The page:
Copywriting is a high income skill that is always in demand. Companies need copy for a range of purposes from marketing to digital content.
If you’re seeking to start a career as a copywriter, here are five things you need to know to make your copy a cut above the rest.
1. Write for your audience
Always keep in mind who your target audience is as you’re writing your copy. Think about how they would react to your copy and what actions they are most likely to take after reading it.
Do your research. There’s nothing wrong with looking at past examples of the copy your trying to write as a guide. Make sure you know everything you need to know to get through to your audience.
2. Spelling and grammar is everything
Your writing is a representation of you. It’s important to remember that spell check software is never 100% reliable. Proofreading your copy for errors is essential.
For long copy, proofread one section at a time to ensure you don’t miss anything. Only use a spell check software as a tool.
3. Follow industry guidelines
There can be significant consequences for companies that breach advertising guidelines in the form of inaccurate or inappropriate marketing. Make sure you’re familiar with both broadcast and non-broadcast codes to ensure your work complies with the rules.
4. Keep it interesting
Some clients may want you to work on longer copy. A good copywriter can adapt their writing to the project and still keep it engaging. It’s okay to deviate from the rules sometimes. Vary your sentence structures, use relatable adjectives and add images where possible.
You can find free images to use for your blog posts online via Unsplash and Pexels.
5. Avoid unnecessary jargon
Most copy requires you to engage readers from the beginning and keep them engaged throughout. Always make the key points of your copy clear, and avoid any unnecessary jargon. You’ll often have a word limit, and each word in every copy is valuable.
As you all know, mental health is a big topic for me. The coronavirus pandemic has the world on edge during isolation, so I want to share five tips that will help you stay productive and look after your mental health at the same time.
During this time it can be easy for those with mental health issues to relapse. Keeping the mind stimulated is essential to try and maintain some balance at a point in life where everything is uncertain.
1. Burn lavender incense
This is a ritual for me every night. Lavender calms the mind and allows the body to relax in an organic way. For those who are working from and find it difficult to focus with everything that is going on, this could help you get the mind space you need.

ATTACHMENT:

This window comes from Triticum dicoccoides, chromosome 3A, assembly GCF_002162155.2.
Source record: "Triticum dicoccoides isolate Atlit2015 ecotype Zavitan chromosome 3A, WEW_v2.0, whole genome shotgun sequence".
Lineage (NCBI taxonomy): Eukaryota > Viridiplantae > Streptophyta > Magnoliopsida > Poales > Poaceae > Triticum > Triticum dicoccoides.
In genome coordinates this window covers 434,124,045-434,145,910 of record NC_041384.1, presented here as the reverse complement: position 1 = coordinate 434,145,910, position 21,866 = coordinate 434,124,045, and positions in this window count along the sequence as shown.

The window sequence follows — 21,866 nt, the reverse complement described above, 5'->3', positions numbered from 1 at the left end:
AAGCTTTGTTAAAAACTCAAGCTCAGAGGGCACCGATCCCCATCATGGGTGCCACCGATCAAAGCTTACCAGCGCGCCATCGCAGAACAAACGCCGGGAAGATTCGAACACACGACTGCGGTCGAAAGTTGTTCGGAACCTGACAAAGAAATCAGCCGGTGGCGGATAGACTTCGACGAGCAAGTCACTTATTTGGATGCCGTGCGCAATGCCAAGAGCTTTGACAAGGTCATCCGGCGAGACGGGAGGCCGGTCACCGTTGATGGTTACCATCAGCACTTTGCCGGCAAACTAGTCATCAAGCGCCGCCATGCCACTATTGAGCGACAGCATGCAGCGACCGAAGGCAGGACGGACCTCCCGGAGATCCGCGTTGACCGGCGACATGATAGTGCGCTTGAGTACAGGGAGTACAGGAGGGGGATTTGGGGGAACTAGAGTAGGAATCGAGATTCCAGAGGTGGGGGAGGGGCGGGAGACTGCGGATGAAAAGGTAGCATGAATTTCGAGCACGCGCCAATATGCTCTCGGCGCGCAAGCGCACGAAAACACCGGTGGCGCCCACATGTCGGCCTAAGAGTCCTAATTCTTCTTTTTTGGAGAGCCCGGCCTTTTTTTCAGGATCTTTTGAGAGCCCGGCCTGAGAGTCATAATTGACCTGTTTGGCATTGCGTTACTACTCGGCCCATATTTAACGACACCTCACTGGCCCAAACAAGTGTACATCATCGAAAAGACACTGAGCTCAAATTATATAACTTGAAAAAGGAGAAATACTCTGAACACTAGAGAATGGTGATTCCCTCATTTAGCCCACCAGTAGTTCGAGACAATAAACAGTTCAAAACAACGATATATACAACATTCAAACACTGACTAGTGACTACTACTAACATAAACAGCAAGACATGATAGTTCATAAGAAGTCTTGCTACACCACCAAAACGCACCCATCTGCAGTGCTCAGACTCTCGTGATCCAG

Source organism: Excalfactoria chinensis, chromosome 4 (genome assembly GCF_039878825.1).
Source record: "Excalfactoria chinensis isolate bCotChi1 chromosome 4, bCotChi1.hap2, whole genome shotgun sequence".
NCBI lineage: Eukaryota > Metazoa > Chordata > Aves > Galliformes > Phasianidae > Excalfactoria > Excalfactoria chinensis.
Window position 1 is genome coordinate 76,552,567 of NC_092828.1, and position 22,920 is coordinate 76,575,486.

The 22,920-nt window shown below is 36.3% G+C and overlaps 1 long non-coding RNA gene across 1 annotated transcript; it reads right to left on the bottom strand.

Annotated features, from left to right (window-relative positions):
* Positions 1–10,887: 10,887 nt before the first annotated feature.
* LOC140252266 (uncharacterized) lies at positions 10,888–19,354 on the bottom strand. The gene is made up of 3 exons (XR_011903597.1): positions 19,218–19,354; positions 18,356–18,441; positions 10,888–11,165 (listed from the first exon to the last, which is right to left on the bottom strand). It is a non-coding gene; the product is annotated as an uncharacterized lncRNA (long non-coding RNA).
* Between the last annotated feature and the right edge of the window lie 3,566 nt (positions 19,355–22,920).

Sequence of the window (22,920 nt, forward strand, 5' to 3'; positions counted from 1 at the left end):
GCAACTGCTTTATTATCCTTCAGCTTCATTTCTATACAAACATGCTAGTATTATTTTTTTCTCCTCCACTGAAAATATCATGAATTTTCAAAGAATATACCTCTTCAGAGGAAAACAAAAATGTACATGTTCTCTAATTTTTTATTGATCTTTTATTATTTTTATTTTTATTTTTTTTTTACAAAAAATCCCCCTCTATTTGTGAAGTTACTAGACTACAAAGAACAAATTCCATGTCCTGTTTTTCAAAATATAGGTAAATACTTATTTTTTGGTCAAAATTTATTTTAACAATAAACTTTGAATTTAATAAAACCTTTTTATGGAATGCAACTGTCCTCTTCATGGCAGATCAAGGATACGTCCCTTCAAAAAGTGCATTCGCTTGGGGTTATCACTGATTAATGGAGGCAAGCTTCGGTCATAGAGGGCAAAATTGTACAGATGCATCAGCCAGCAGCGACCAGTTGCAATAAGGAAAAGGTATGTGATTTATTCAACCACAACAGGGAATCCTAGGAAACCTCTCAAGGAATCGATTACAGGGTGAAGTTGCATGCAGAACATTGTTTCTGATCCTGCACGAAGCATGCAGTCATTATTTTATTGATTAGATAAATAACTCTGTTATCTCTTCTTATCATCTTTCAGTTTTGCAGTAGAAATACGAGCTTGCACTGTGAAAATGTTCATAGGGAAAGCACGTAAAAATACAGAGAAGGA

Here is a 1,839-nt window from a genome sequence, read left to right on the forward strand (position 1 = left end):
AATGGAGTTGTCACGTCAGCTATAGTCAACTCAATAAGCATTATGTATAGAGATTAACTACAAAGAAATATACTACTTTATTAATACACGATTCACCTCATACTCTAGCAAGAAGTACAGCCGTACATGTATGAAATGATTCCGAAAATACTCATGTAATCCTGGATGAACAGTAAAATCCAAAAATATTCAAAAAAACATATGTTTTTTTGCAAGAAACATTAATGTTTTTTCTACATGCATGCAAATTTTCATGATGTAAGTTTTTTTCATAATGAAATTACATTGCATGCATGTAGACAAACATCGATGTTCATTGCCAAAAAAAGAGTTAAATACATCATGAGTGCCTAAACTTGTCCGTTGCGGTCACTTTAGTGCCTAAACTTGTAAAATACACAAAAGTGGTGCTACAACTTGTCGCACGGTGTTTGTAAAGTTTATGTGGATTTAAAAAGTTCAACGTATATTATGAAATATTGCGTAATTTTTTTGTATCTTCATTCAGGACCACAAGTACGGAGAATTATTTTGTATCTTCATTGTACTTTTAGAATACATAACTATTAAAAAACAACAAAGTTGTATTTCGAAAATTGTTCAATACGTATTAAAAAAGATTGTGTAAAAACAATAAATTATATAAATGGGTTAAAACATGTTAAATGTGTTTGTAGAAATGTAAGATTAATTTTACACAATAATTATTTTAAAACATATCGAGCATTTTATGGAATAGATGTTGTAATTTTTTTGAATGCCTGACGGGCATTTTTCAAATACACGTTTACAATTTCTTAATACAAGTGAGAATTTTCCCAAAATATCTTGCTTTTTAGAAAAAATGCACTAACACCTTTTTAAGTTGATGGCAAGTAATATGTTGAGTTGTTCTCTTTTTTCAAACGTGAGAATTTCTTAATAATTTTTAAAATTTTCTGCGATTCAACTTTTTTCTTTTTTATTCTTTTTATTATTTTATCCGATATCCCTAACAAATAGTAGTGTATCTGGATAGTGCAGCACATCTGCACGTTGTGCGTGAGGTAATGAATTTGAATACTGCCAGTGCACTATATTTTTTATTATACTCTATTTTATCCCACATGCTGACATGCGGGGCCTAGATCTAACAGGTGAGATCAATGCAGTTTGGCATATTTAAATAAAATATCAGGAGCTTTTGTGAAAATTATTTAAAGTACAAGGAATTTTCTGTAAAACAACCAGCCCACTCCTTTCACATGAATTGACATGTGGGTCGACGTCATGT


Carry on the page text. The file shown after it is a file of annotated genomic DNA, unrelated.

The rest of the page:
Holland & Barrat and local pound shops stock lavender incense sticks for affordable prices.
2. Work on old projects
The feeling of accomplishment is great for those suffering with mental health problems. Aiming to complete something you’ve been putting off for a while can make you feel a sense of achievement even though you’re unable to share it how you want to.
Go back to that book you’ve been meaning to write or start researching those recipes you were interested in last year. Turn your isolation period into a productive period. Create the feeling of making progress.
3. Keep in touch with loved ones
As we fight this health battle, it’s essential that you keep in touch with your loved ones. It’s a lonely time for us all. Many people are living alone and some people just need to hear a voice on the other end of the line.
Mental health problems are often invisible. We generally don’t know what people are going through. Looking after your mental health means caring about the health of others too. Knowing that your loved ones are doing well can boost your mood and theirs.
4. Don’t panic!
Easier said than done, I know. There’s people panic buying, leaving others without. Tensions are high as people are laid off work and the elderly are locked inside for safety. This is the perfect recipe for an anxiety attack, but you’re stronger than that. Use your isolation time to tell yourself that you are surviving through one of the worst times in history. You haven’t given up and you don’t plan to.
Look in the mirror and tell yourself some positive affirmations. Utilise breathing exercises if you plan to go outside, and only go outside if it’s absolutely necessary.
If you know if would be too difficult to go outside for the essentials you need, please turn to a neighbour. We’re all in this together.
5. Utilise social media
This is a contradiction in some way, because social media can have a negative impact on mental health. In this extreme case, creative organisations, retailers and more across the world are spreading positive energy.
We are praising our brave healthcare workers for their hard work. We are supporting those that have contracted the virus through their distress. We are finally coming together as the community we were intended to be and the unity is refreshing.
Read positive stories and engage with people. Make new friends and become part of this positive energy during a dark time.